The two of the important elements of a legal system are ‘affidavits’ and ‘statutory declaration,’ which have different meanings and implications. A commissioner is the authorized person to verify both affidavits and statutory declaration so that they can be used as evidence in a legal proceeding.
What is the Purpose of Affidavits and Statutory Declarations?
Affidavits and statutory declarations are different written documents; the affidavit is a written statement under oath, while a statutory declaration refers to written statements that the person signs and proclaims to be true. Both the documents are found in deed and used by lawyers as evidence of title.
Both the documents come into use when verifying family relationships or certifying a piece of land in possession of a person for a certain amount of time.
Affidavits are necessary during divorce proceedings, debt cases, and real estate disputes. The statutory declaration, on the other hand, is used for a variety of reasons and purposes, such as
- By an individual when changing his/her name
- By an individual to pronounce his nationality, identity, or marital status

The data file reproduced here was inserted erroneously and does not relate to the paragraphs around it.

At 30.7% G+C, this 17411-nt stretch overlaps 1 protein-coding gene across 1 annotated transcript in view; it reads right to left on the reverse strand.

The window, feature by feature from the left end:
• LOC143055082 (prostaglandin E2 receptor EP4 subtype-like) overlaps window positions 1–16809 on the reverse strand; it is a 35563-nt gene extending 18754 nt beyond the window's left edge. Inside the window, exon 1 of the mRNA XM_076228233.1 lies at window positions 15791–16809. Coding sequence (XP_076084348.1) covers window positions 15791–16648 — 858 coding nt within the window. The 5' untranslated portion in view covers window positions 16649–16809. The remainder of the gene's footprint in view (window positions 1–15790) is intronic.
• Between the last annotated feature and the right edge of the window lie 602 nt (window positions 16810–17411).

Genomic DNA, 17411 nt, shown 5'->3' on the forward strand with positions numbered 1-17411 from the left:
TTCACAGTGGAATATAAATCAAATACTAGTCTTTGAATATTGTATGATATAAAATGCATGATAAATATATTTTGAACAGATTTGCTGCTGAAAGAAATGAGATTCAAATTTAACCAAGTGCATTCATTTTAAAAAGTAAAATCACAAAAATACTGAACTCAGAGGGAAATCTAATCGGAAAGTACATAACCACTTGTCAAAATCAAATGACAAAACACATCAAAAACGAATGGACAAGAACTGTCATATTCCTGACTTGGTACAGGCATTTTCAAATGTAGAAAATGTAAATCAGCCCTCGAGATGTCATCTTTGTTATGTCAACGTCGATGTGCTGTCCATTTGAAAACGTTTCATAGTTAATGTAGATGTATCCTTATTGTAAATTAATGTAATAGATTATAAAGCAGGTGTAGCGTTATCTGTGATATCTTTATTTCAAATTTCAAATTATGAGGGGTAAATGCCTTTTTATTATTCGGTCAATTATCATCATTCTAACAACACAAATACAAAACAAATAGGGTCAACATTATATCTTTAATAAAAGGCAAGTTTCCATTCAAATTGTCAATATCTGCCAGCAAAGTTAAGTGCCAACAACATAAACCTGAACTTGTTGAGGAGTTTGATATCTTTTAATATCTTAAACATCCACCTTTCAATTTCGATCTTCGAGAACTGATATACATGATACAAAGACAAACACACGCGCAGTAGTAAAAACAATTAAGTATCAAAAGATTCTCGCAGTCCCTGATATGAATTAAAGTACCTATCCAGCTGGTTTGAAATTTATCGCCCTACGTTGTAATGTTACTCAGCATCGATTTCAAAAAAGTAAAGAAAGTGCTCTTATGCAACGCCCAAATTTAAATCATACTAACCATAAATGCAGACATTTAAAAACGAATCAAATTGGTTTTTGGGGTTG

- By a financial company, when transferring money to a particular client or individual
- To authenticate import or export of goods
Affidavit statutory declaration must be signed in front of a notary public, commissioner of oaths, or a solicitor, making the document authentic and used as evidence for different legal cases. An affidavit is a document that is not only signed, but a person also has to swear an oath on his statement, while a statutory declaration is a formal statement but not sworn.
A statutory declaration will not be acceptable or permissible in a foreign jurisdiction unless a notary public signs and verifies it. The notary signs the declaration and goes through the details of the document with the individual.
Both the affidavits and statutory declarations are quite useful and valuable when tacking down family history as the documents contain the birth and death dates of individuals in the family. There are also details of family members who are settled in foreign countries. The main purpose of both affidavits and statutory declarations is to confirm or verify a piece of information.
What is the Difference between Affidavits and Statutory Declarations?
The affidavits and statutory declarations represent information that is deemed true by the person making the statement or signing the document. But a person is making a statement under oath, and any wrongdoing such as perjury or forgery is a violation of the law and results in a penalty and up to five years in prison.
However, the laws regarding affidavits and statutory declarations differ from one state to another.
An affidavit is a legal document that shows that a person has specific information or knowledge about something and making the official declaration. An affidavit is considered as a written testimony in a court of law. In the affidavit, a person states his/her identification and relation with the case at hand.